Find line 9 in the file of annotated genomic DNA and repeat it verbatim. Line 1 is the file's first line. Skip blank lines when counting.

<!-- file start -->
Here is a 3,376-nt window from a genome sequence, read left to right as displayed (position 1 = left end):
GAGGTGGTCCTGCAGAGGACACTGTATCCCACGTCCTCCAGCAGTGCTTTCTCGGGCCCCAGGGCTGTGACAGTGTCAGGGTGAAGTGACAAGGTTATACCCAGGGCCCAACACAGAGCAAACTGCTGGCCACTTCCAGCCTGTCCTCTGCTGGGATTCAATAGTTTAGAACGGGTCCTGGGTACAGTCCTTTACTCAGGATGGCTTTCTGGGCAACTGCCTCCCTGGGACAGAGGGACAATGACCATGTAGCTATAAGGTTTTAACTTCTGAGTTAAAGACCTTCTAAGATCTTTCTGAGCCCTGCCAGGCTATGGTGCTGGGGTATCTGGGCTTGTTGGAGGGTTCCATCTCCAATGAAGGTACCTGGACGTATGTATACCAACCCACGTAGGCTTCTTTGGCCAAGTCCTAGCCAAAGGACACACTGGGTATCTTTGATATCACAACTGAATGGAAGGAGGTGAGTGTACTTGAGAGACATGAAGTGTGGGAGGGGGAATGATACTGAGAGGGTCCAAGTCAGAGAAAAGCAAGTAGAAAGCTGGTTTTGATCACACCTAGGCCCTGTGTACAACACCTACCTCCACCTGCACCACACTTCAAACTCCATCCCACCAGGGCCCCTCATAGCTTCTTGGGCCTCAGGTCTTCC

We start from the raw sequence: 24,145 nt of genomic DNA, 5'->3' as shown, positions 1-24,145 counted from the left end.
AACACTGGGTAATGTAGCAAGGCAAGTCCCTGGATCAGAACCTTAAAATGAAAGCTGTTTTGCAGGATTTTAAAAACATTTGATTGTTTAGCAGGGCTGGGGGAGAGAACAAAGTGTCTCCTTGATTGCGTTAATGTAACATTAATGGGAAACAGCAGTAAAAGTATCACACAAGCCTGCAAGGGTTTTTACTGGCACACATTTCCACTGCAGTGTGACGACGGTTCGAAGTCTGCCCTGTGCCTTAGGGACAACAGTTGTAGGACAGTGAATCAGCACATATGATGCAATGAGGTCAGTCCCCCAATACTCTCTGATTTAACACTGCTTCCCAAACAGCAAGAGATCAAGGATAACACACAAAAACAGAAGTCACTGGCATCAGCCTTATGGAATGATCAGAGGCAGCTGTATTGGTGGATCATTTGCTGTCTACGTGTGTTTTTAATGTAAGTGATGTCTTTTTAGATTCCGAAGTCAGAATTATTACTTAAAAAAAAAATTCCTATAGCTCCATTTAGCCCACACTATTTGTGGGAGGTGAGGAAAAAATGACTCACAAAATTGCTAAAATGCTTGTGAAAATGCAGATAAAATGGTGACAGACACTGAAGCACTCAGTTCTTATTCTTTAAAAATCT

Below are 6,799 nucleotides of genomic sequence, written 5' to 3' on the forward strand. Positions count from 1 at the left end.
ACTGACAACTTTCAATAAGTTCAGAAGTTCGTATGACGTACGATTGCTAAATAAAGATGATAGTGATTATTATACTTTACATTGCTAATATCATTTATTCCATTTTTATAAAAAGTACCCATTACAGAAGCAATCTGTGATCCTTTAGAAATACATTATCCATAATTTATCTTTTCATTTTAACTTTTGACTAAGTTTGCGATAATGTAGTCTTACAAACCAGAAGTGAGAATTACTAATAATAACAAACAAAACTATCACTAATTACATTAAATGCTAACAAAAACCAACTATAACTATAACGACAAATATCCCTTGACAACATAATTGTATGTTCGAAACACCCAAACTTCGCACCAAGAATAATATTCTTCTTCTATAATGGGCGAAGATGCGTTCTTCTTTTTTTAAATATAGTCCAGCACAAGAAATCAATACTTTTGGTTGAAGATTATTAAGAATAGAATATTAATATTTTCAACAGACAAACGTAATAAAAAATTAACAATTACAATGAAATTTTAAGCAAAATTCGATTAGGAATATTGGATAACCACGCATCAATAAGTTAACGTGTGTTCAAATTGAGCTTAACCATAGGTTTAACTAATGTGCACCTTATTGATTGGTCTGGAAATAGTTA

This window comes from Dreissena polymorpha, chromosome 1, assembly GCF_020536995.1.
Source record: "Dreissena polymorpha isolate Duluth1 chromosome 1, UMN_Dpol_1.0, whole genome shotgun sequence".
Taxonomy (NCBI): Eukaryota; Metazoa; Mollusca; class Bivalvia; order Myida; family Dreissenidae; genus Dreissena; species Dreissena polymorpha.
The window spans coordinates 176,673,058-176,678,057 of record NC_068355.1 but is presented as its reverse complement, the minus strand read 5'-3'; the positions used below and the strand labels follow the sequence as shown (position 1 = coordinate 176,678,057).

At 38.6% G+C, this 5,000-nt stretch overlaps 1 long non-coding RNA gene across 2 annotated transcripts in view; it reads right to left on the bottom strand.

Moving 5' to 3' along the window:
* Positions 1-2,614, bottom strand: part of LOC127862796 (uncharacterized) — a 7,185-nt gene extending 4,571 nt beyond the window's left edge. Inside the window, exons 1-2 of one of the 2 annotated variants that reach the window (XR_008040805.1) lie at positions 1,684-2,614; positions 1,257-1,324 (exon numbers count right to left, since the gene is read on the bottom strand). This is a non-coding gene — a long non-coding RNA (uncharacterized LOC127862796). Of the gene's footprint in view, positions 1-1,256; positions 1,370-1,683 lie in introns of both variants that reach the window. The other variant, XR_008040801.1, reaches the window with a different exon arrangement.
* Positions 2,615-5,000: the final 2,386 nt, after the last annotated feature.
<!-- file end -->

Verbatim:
Taxonomy (NCBI): Eukaryota; Metazoa; Mollusca; class Bivalvia; order Myida; family Dreissenidae; genus Dreissena; species Dreissena polymorpha.